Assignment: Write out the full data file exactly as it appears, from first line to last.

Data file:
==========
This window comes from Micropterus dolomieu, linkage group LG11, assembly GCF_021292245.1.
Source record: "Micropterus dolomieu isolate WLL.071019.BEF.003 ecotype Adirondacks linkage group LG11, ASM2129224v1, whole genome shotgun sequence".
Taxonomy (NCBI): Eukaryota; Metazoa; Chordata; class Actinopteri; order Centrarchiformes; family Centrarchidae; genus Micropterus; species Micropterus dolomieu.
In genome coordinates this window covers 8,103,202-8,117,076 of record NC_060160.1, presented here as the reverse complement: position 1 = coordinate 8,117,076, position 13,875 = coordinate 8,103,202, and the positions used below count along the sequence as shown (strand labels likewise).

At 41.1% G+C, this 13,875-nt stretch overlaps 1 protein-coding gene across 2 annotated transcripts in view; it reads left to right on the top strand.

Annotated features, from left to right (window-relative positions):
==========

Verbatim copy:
This window comes from Micropterus dolomieu, linkage group LG11, assembly GCF_021292245.1.
Source record: "Micropterus dolomieu isolate WLL.071019.BEF.003 ecotype Adirondacks linkage group LG11, ASM2129224v1, whole genome shotgun sequence".
Taxonomy (NCBI): Eukaryota; Metazoa; Chordata; class Actinopteri; order Centrarchiformes; family Centrarchidae; genus Micropterus; species Micropterus dolomieu.
In genome coordinates this window covers 8,103,202-8,117,076 of record NC_060160.1, presented here as the reverse complement: position 1 = coordinate 8,117,076, position 13,875 = coordinate 8,103,202, and the positions used below count along the sequence as shown (strand labels likewise).

At 41.1% G+C, this 13,875-nt stretch overlaps 1 protein-coding gene across 2 annotated transcripts in view; it reads left to right on the top strand.

Annotated features, from left to right (window-relative positions):